Through intensive simulation studies, we compared the performance of Cox UM-MDR with that of Cox-MDR without and with adjusting for marginal effects. We considered two disease-causal SNPs among 10 unlinked diallelic loci with the assumption of Hardy-Weinberg equilibrium and linkage equilibrium. For the covariate adjustment, we consider only the one covariate which is associated with the survival time but has no interactions with any SNPs. We generated simulation datasets from different penetrance functions [11], which define a probabilistic relationship between the high or low risk status of groups and SNPs. We then considered 14 different combinations of two different minor allele frequencies of (0.2, 0.4) and seven different heritability of (0.01, 0.025, 0.05, 0.1, 0.2, 0.3, 0.4). For each of 14 heritability-allele frequency combinations, a total of five models were generated, yielding 70 epistasis models with various penetrance functions, as described in [11] (supplemental Table 1).

Let fik be an element from the ith row and the kth column of a penetrance function. Assuming that SNP1 and SNP2 are the two disease-causal SNPs, we have the following penetrance function:

$$ {f}_{ik}=P\left(\mathrm{high}\ \mathrm{risk}\ |\ SNP1=i, SNP2=k\right) $$

We generated 400 patients from each of 70 penetrance models to create one simulated dataset and repeated this procedure 100 times. We simulated the survival time from a Cox model specified as follows:

$$ \boldsymbol{\lambda} \left(\boldsymbol{t}|\boldsymbol{x},\boldsymbol{z}\right)={\boldsymbol{\lambda}}_{\mathbf{0}}\left(\boldsymbol{t}\right)\boldsymbol{\exp}\left(\boldsymbol{\alpha} \boldsymbol{x}+\boldsymbol{\gamma} \boldsymbol{z}\right) $$

Here x is an indicator variable with value 1 for the high-risk group and 0 for the low-risk group. We set α =1.0,γ =1.0 and z as an adjusting covariate generated from N(0, 1). In addition, the baseline hazard function follows a Weibull distribution with a shape parameter of 5 and a scale parameter of 2, the censoring time being generated from a uniform distribution, U(0,c) depending on the censoring fractions which have four different censoring fractions of (0.0, 0.1, 0.3, 0.5).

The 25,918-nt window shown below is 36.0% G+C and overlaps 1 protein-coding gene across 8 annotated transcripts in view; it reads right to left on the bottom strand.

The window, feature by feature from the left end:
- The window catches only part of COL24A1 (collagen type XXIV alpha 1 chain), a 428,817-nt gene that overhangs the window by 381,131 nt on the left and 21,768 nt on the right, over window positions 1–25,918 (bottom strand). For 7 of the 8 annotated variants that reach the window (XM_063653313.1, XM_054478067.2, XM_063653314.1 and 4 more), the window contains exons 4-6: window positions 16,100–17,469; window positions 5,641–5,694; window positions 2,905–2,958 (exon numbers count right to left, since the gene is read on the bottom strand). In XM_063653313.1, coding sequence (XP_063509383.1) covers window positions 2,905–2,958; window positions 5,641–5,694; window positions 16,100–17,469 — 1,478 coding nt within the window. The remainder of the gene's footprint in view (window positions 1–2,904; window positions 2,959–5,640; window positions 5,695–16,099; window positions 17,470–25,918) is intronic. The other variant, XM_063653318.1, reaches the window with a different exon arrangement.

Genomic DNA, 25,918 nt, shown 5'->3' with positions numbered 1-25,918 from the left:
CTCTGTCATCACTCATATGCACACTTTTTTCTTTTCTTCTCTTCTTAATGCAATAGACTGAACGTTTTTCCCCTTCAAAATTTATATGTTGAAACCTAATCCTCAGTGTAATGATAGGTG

For the power comparison, we consider two different scenarios for the simulation study. First, we conducted the power comparison when there is no marginal effect of SNPs. Under this scenario, the survival times are generated from the Cox model as follows:

$$ \boldsymbol{\lambda} \left(\boldsymbol{t}|\boldsymbol{x},\boldsymbol{z}\right)={\boldsymbol{\lambda}}_{\mathbf{0}}\left(\boldsymbol{t}\right)\mathbf{\exp}\left(\boldsymbol{\alpha} \boldsymbol{x}+\boldsymbol{\gamma} \boldsymbol{z}\right) $$

where α = 1.0, γ = 1.0.

Secondly, we compared the power of Cox UM-MDR with that of Cox-MDR when there is a marginal effect of SNPs. Under this scenario, the survival times are generated from the given Cox model as follows:

$$ \boldsymbol{\lambda} \left(\boldsymbol{t}|\boldsymbol{x},\boldsymbol{z},\boldsymbol{SNP}\mathbf{3}\right)={\boldsymbol{\lambda}}_{\mathbf{0}}\left(\boldsymbol{t}\right)\mathbf{\exp}\left(\boldsymbol{\alpha} \boldsymbol{x}+\boldsymbol{\gamma} \boldsymbol{z}+\boldsymbol{\delta} \boldsymbol{SNP}\mathbf{3}\right) $$